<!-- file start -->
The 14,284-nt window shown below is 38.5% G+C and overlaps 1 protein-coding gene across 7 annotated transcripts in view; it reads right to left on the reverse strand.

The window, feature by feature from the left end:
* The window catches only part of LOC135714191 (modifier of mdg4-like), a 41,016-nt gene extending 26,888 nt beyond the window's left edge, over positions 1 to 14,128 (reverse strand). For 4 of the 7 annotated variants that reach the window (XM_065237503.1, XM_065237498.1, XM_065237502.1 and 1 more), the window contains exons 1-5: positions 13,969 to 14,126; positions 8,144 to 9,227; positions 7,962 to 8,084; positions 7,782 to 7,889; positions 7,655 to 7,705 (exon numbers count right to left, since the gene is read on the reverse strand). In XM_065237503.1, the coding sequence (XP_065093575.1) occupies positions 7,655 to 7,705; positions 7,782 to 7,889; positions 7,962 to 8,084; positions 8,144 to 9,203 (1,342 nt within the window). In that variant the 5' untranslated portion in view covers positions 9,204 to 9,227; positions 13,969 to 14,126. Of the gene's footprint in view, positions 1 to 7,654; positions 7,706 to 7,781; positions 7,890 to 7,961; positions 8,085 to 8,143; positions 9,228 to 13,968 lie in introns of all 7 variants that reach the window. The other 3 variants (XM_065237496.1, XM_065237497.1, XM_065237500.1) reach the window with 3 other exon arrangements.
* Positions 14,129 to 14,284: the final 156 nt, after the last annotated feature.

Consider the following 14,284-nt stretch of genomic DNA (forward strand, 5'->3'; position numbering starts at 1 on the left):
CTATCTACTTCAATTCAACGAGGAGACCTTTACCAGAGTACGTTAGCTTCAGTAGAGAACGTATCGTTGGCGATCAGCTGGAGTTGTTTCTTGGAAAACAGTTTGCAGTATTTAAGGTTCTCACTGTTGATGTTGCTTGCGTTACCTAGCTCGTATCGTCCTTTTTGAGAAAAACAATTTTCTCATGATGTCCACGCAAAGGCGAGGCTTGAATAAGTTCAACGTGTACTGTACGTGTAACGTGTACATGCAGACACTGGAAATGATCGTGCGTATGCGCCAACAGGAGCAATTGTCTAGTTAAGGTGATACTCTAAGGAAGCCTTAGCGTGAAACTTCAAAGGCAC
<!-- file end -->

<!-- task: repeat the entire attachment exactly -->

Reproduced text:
The 14,284-nt window shown below is 38.5% G+C and overlaps 1 protein-coding gene across 7 annotated transcripts in view; it reads right to left on the reverse strand.

The window, feature by feature from the left end:
* The window catches only part of LOC135714191 (modifier of mdg4-like), a 41,016-nt gene extending 26,888 nt beyond the window's left edge, over positions 1 to 14,128 (reverse strand). For 4 of the 7 annotated variants that reach the window (XM_065237503.1, XM_065237498.1, XM_065237502.1 and 1 more), the window contains exons 1-5: positions 13,969 to 14,126; positions 8,144 to 9,227; positions 7,962 to 8,084; positions 7,782 to 7,889; positions 7,655 to 7,705 (exon numbers count right to left, since the gene is read on the reverse strand). In XM_065237503.1, the coding sequence (XP_065093575.1) occupies positions 7,655 to 7,705; positions 7,782 to 7,889; positions 7,962 to 8,084; positions 8,144 to 9,203 (1,342 nt within the window). In that variant the 5' untranslated portion in view covers positions 9,204 to 9,227; positions 13,969 to 14,126. Of the gene's footprint in view, positions 1 to 7,654; positions 7,706 to 7,781; positions 7,890 to 7,961; positions 8,085 to 8,143; positions 9,228 to 13,968 lie in introns of all 7 variants that reach the window. The other 3 variants (XM_065237496.1, XM_065237497.1, XM_065237500.1) reach the window with 3 other exon arrangements.
* Positions 14,129 to 14,284: the final 156 nt, after the last annotated feature.

Consider the following 14,284-nt stretch of genomic DNA (forward strand, 5'->3'; position numbering starts at 1 on the left):
CTATCTACTTCAATTCAACGAGGAGACCTTTACCAGAGTACGTTAGCTTCAGTAGAGAACGTATCGTTGGCGATCAGCTGGAGTTGTTTCTTGGAAAACAGTTTGCAGTATTTAAGGTTCTCACTGTTGATGTTGCTTGCGTTACCTAGCTCGTATCGTCCTTTTTGAGAAAAACAATTTTCTCATGATGTCCACGCAAAGGCGAGGCTTGAATAAGTTCAACGTGTACTGTACGTGTAACGTGTACATGCAGACACTGGAAATGATCGTGCGTATGCGCCAACAGGAGCAATTGTCTAGTTAAGGTGATACTCTAAGGAAGCCTTAGCGTGAAACTTCAAAGGCAC